Steve Vaillancourt (born December 1, 1951) is a former a United States politician and Republican member of the New Hampshire House of Representatives. He represented Hillsborough County District 15, the city of Manchester Ward 8. He served from 1996-2002 and 2006-2014. He served as a member of the Democratic Party, the Libertarian Party, and later the Republican Party.
Early life, education, and early political career
Vaillancourt was born and raised in the Champlain Valley region of Vermont. He attended Vergennes Union High School in Vergennes, Vermont. He graduated Summa Cum Laude from Plymouth State University with a B.A. in History in 1974. Prior to election to the House, he served as Manchester alderman for Ward 8.
New Hampshire House of Representatives
He first ran for the New Hampshire House of Representatives in 1994 as a Democrat, but lost getting just 15% of the vote. He ran again in 1996 and won the seat with 19% of the vote, sharing the district with Democrat Raymond Buckley and Republican Francis Riley. In 1998, he won re-election with 20% of the vote. In 2000, he won re-election as a Libertarian Party member with 18% of the vote.
After redistricting, he decided not to run in 2002. He ran as a Republican in 2006, winning with 19% of the vote and sharing the seat with Democrats Michael Farley and Maureen Nagle. He won re-election in 2008 (19%), 2010 (25%), and 2012 (25%).
Following Vaillancourt's opposition to a resolution introduced in the 2014 legislative session sponsored by the grassroots political action committee Wolf PAC, which would call for an Article V Convention to propose a constitutional amendment to get money out of politics and overturn the Supreme Court's Citizens United decision, Wolf PAC mobilized to campaign against Vaillancourt in his reelection efforts to the New Hampshire House of Representatives. Vaillancourt was ultimately defeated in his reelection bid, losing to Republican Mark McLean by 89 votes.
While he only ran as a libertarian once, his political views are very much in line with their philosophy. He strongly opposes Obamacare and tried to block the expansion of medicaid in his state. He strongly opposes the death penalty in New Hampshire and supports abolishing it. When defending the bill that would abolish it, he said "We make mistakes. Police prosecutors make mistakes. In the name of Carlos DeLuna, please pass this bill."
He also supports marijuana legalization. In January 2014, he was the chief sponsor of House Bill 492, which would legalize marijuana for recreational purposes in New Hampshire. It followed the Colorado model, allowing possession of one ounce and six plants by adults over 21. He estimated it could bring the state $25 million to $30 million a year in revenue. It passed the House by a 170-162 vote, the first time a legislative body in the United States approved a full marijuana legalization bill. In addition, it passed despite a veto threat by Democratic Governor Maggie Hassan. A majority of Democrats voted in favor, 106-83, while a slight majority of Republicans voted against it, 64-79. However, Vaillancourt admitted that it was unlikely to pass the New Hampshire Senate saying "there is virtually no chance this bill will even get to the governor's desk." While some people hope that Hassan will change her mind like how Governor John Lynch evolved on same-sex marriage in New Hampshire, Vaillancourt had doubts saying "Governor Lynch was worn down by some of his personal friends. I'm not going to lie to you, I don't think we're going to wear this governor down on this issue."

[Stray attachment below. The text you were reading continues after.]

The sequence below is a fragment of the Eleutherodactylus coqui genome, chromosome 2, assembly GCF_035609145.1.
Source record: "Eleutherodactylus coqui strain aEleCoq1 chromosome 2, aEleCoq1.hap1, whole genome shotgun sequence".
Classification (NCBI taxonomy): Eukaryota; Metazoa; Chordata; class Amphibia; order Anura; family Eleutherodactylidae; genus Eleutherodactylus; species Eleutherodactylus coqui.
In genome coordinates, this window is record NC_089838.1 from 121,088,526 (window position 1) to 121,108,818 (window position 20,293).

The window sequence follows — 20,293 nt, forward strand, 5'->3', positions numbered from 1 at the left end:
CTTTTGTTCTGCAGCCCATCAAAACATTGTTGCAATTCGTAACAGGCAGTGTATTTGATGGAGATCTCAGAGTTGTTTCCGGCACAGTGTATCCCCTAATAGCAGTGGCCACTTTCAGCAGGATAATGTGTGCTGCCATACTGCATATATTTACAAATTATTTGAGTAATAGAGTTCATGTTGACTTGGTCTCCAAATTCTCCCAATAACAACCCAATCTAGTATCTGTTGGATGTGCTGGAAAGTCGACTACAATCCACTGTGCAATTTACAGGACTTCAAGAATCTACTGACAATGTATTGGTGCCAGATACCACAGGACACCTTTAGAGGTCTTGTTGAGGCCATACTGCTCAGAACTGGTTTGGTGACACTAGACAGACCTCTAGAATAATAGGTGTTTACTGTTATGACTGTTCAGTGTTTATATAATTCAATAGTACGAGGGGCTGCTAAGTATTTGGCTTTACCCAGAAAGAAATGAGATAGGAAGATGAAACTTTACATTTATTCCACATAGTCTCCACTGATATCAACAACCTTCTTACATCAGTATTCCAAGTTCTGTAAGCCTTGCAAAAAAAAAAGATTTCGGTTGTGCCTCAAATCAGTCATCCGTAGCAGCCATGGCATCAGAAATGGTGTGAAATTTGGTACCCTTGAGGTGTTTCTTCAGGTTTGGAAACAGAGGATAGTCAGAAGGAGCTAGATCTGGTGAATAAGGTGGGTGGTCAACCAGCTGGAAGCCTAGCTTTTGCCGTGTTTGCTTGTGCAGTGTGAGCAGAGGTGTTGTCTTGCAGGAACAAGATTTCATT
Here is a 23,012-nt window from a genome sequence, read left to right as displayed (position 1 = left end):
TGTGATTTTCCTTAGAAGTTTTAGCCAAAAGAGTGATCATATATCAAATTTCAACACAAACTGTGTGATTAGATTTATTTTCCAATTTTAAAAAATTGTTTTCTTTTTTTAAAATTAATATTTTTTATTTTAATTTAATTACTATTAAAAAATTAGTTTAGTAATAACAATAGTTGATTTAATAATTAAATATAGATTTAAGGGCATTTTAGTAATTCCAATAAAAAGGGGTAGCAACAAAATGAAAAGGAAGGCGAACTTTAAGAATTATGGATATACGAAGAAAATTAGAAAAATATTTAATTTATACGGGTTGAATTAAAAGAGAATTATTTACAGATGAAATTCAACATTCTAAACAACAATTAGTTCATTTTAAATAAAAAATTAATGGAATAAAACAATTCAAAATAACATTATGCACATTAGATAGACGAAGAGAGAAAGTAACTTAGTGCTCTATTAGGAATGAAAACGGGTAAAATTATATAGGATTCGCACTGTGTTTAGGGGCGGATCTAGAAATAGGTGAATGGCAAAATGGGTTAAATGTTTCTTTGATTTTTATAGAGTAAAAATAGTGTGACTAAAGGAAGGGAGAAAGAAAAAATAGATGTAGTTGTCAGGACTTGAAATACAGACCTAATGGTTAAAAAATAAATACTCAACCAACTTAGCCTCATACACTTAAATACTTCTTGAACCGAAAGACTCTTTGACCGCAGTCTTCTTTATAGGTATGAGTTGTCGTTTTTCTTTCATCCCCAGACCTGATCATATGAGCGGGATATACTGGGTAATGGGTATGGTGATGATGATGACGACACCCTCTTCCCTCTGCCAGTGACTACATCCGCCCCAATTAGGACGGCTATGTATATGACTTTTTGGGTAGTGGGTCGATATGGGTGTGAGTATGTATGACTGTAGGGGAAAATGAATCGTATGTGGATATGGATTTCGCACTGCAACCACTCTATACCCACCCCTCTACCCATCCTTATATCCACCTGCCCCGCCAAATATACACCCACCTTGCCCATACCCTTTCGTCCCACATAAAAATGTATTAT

Child pornography controversy
Vaillancourt and former Democratic House member Raymond Buckley had been friends since 1983, and housemates until 1999, when Vaillancourt evicted Buckley for unknown reasons. The relationship has been strained since then. In January 2007, Vaillancourt leveled accusations that Buckley possessed child pornography, causing Buckley to temporarily suspend his campaign for the chairmanship of the New Hampshire Democratic Party. Vaillancourt later admitted he had no proof to back up his allegations. Buckley went on to become chair of the Democratic Party in March.
Nazi salute controversy
On May 15, 2012, Vaillancourt was temporarily suspended from the House floor after stating "Sieg Heil" in the direction of the Speaker, Bill O'Brien. The action came after Vaillancourt objected to limitations on debate over a voter ID bill, only to be ruled out of order by the Speaker. An apology committee of three (Rep. Shawn Jasper, R-Hudson, Rep. David Hess, R-Hooksett, and Rep. David B. Campbell, D-Nashua) was formed in order to compel Vaillancourt to form an acceptable apology to the House; Vaillancourt offered two unaccepted apologies, one offering never to mention any German words on the floor, until his third apology was finally accepted by the House. Vaillancourt was the first member of the New Hampshire House to be ejected from the chamber in over two decades.
In a 2014 blog post, Vaillancourt described New Hampshire Congresswoman Ann McLane Kuster as "ugly as sin", comparing her unfavorably to a drag queen. In his blog, he went on to praise the looks of Republican challenger Marilinda Garcia, who described his views as "sexist" the next day.
- Criminal Justice and Public Safety
- Finance-Division I
- Special Committee On Redistricting
Vaillancourt lives in Manchester, New Hampshire. In 1992 and 1993, he lived in post-communist Berlin, Germany to study German reunification. He frequently visits Canada to observe politics of Montreal. He is openly gay.
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